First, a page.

Category Archives: History

Early Modern Steel

Early modern steel included Blister Steel manufactured by the cementation process which was first made around the 16th century in Italy and soon after in England were it was produced in Coalbrookdale by Basil Brooke around 1610.  Wrought iron bars was the raw material used in the process, and was still used up till the 19th century.

Another early modern steel was Crucible Steel which was melted in a crucible rather then being forged.  This resulted in a more uniform structure with better composition throughout.  Earlier furnaces could not reach high enough temperatures to melt steel.  Modern crucible steel resulted from the invention of Benjamin Huntsman in the 1740’s. Blister Steel (same as above) was melted in a crucible in side a furnace, & cast into ingots normally.

Early modern steel era ended and Modern steel making era began with the Bessemer Process named after it’s inventor Henry Bessemer who took out a patent on the process in 1855. although this process had already been used centuries before in china and other countries it was not used on an industrial scale before.  The process was independently discovered in 1851 by William Kelly. The Bessemer process was the first inexpensive industrial process for mass production of steel from molten pig iron.  The key to the process is the removal of impurities from the iron by oxidation by air being blown through the molten iron.

the Bessemer Process which revolutionized steel manufacture by cutting cost and increasing production speed and decreasing labor requirements.  this brought the price of steel down to a similar priced wrought iron, which for the first time in history made steel an affordable material for building bridges or to be used in the frame work for buildings, most manufactures switched from wrought iron to steel after this.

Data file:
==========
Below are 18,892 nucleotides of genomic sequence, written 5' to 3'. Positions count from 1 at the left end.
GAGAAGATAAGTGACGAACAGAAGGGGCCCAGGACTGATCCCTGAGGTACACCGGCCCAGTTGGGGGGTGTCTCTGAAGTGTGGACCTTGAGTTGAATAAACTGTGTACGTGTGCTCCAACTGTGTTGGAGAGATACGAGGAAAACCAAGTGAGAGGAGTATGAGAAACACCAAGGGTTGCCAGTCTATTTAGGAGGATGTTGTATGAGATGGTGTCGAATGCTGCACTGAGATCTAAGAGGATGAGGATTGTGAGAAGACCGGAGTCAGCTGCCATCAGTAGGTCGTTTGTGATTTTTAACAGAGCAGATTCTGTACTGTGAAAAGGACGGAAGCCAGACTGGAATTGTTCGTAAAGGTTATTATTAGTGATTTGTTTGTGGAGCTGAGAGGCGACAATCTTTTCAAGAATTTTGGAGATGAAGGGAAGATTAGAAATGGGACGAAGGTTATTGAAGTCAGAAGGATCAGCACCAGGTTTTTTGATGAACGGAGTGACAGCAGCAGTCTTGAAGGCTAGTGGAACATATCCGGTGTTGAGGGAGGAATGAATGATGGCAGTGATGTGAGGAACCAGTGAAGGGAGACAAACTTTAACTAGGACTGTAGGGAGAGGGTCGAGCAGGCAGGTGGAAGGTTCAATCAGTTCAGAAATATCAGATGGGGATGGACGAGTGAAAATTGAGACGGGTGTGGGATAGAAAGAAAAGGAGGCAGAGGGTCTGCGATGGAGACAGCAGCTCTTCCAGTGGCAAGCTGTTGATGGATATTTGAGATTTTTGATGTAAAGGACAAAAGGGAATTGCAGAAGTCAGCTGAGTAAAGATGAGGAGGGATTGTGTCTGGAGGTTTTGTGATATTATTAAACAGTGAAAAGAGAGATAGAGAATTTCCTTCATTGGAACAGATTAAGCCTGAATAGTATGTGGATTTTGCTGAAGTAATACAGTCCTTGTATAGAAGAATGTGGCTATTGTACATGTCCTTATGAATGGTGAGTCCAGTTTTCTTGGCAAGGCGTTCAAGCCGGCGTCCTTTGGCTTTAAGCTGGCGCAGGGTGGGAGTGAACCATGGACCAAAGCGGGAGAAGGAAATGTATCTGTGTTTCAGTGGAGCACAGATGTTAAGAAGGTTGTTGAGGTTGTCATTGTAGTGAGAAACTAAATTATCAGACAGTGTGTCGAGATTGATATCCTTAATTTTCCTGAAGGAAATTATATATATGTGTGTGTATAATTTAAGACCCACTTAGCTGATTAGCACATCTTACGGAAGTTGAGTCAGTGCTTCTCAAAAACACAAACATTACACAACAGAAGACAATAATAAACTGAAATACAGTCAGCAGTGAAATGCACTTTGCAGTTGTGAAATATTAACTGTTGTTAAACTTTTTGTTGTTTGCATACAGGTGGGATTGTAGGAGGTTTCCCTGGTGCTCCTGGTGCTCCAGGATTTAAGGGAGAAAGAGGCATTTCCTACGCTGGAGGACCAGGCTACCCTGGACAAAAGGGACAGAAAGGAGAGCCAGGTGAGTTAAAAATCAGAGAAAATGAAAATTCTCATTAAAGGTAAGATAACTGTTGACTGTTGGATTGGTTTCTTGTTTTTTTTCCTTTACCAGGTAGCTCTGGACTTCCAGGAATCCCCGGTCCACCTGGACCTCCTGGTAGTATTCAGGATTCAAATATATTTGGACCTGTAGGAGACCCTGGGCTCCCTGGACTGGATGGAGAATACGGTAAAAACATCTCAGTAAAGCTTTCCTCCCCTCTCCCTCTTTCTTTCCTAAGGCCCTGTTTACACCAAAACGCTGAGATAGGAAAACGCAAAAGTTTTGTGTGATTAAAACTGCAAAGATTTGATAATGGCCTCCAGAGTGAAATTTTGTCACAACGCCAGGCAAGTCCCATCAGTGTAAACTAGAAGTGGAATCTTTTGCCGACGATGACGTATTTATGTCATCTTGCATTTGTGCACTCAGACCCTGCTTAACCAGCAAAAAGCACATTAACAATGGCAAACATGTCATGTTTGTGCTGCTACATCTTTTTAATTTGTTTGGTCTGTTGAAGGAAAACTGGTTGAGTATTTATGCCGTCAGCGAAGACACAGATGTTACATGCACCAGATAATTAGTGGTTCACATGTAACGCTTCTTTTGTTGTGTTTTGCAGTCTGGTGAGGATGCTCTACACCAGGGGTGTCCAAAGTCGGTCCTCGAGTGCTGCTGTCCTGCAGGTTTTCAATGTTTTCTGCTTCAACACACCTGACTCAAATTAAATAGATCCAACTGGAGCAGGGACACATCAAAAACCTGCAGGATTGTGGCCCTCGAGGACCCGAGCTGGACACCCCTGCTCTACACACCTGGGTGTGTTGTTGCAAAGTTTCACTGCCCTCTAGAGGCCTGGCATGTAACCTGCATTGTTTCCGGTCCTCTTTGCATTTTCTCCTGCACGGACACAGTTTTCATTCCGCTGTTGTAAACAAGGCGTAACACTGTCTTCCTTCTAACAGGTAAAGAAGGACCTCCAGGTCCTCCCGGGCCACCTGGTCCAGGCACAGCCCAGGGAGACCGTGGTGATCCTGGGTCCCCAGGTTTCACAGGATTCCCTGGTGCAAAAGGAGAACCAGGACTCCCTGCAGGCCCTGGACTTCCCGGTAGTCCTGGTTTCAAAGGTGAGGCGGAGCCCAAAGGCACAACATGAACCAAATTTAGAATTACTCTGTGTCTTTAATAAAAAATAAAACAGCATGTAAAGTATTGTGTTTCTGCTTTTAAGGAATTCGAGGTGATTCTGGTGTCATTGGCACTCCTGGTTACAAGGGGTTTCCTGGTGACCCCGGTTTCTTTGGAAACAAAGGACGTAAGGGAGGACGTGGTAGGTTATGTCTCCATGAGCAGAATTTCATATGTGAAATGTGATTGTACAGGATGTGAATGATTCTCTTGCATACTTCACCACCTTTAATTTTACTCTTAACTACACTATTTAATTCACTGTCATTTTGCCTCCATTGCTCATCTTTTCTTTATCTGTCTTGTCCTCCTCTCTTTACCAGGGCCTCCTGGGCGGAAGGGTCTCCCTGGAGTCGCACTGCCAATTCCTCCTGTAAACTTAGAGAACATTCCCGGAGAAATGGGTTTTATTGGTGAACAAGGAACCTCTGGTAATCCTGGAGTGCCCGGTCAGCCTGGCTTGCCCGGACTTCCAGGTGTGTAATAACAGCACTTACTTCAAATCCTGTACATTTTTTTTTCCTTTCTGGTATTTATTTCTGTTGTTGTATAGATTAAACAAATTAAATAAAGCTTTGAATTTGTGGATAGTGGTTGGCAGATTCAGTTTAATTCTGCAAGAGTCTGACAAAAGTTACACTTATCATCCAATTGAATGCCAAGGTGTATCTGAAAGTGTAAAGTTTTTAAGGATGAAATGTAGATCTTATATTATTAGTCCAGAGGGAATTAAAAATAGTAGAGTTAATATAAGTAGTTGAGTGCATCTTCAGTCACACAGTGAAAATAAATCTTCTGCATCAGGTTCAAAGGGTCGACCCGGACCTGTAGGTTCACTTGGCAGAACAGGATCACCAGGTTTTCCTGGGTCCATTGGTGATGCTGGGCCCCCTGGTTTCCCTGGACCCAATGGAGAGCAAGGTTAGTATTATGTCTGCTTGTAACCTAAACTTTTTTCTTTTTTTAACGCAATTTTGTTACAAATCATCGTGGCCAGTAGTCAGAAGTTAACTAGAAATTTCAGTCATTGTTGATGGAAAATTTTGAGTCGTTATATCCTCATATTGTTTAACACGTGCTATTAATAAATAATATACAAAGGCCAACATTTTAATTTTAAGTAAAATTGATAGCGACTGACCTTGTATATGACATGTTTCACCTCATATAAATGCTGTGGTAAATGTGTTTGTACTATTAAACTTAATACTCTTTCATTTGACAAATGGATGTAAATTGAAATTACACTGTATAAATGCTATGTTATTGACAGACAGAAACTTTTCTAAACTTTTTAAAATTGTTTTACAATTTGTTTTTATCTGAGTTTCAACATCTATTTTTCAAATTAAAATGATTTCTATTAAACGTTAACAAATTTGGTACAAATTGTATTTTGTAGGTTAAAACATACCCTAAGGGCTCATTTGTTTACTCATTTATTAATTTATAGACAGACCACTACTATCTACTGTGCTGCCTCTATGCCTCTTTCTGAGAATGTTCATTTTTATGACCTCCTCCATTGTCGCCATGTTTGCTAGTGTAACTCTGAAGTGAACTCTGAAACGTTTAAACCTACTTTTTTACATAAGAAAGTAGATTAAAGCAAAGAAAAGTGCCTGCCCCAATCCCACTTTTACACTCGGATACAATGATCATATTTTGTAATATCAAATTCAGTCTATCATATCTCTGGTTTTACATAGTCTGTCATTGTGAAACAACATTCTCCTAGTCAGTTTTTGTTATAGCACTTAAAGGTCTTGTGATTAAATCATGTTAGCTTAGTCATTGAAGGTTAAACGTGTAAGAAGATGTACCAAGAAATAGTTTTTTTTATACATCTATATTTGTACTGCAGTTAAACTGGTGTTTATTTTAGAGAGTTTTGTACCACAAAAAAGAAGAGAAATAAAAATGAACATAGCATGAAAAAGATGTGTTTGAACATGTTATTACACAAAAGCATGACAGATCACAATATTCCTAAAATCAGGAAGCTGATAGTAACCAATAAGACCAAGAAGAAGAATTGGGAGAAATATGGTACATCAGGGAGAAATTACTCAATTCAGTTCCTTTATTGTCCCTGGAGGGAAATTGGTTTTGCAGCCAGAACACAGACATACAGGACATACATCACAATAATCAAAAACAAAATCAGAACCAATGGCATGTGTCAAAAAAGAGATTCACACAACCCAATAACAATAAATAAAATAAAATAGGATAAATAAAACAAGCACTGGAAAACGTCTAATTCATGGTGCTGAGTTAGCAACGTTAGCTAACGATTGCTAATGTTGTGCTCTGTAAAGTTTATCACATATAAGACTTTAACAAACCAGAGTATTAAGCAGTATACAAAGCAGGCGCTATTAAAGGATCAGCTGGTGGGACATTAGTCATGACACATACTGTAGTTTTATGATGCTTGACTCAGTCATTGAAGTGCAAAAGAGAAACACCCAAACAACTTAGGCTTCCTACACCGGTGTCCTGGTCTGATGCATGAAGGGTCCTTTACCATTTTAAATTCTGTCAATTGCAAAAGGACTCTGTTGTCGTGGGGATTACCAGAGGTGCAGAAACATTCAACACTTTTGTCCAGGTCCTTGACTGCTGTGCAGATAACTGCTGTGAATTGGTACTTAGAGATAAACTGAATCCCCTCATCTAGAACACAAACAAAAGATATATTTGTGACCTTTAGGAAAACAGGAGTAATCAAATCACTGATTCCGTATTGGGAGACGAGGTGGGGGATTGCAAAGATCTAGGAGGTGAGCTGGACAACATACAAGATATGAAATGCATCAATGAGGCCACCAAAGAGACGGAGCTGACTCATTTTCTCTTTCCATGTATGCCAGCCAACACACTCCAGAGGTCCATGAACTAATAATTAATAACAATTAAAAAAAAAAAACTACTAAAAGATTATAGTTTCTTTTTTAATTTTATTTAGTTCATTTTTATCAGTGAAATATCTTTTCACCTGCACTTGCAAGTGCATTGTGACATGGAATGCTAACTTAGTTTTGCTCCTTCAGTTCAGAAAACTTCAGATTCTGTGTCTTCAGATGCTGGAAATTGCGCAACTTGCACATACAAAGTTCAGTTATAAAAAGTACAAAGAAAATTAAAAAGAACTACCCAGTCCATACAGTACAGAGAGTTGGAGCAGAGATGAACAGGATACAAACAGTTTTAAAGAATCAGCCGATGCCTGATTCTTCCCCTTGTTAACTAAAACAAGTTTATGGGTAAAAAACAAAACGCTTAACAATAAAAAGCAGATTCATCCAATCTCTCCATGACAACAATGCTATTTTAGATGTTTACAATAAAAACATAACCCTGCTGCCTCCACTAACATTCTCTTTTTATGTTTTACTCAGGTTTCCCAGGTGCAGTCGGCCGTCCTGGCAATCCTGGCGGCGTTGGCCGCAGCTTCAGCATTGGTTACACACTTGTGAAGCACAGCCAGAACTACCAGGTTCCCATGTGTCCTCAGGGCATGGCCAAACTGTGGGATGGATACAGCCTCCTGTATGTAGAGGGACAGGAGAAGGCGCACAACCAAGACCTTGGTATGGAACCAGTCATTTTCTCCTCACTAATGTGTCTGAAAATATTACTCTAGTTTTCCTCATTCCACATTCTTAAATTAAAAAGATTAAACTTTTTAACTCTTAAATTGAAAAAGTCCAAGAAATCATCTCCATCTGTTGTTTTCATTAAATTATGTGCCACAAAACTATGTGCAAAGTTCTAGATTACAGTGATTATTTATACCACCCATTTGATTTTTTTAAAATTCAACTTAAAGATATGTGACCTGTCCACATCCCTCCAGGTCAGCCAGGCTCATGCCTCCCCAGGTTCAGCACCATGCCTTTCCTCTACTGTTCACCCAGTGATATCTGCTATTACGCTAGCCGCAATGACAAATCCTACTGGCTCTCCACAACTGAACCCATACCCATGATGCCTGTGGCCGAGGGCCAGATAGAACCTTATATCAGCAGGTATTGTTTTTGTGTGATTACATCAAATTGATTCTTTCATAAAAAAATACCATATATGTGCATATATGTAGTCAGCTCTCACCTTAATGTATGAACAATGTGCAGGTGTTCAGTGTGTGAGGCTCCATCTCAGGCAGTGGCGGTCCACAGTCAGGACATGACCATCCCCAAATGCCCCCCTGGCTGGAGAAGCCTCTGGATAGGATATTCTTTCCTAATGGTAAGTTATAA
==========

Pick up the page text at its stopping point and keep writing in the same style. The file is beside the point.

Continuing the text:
below is a picture of a Bessemer converter

 

Bessemer converter used in steel making

Modern Steel Making

With the introduction of the Bessemer process in 1858 the modern steel making era began. The Bessemer process allowed for large quantities of steel to be produced cheaply, effectively replacing wrought iron with steel, however this was just the first of many production methods used in modern steel making most were just improvements on the Bessemer process one of these was the Gilchrist-Thomas process created by Sidney Gilchrist Thomas and cousin Percy Gilchrist devised in 1876-77 this process was widely used in Europe there after.

EARLY MODERN STEEL

The Gilchrist-Thomas process of manufacturing in Bessemer converters a kind of low-phosphorus steel known as Thomas steel. In the Thomas – Gilchrist process the lining used in the converter is basic rather than acidic, and it captures the acidic phosphorus oxides formed upon blowing air through molten iron. the Gilchrist-Thomas process was an improvement on the Bessemer process.

Another improvement on the Bessemer process was the Siemens-Martin process, In 1865, the french engineer Pierre-Emile Martin took out a licence from Carl Wilhelm Siemens and first applied his furnace for making steel. Their process was known as the Siemens-Martin process, and the furnace as an "open-hearth" furnace. The most appealing characteristic of the Siemens regenerative furnace is the rapid production of large quantities of basic steel, used for example to construct high-rise buildings. The usual size of furnaces is 50 to 100 tons, but for some special processes they may have a capacity of 250 or even 500 tons. The Siemens-Martin process complemented rather than replaced the Bessemer process. It is slower and thus easier to control.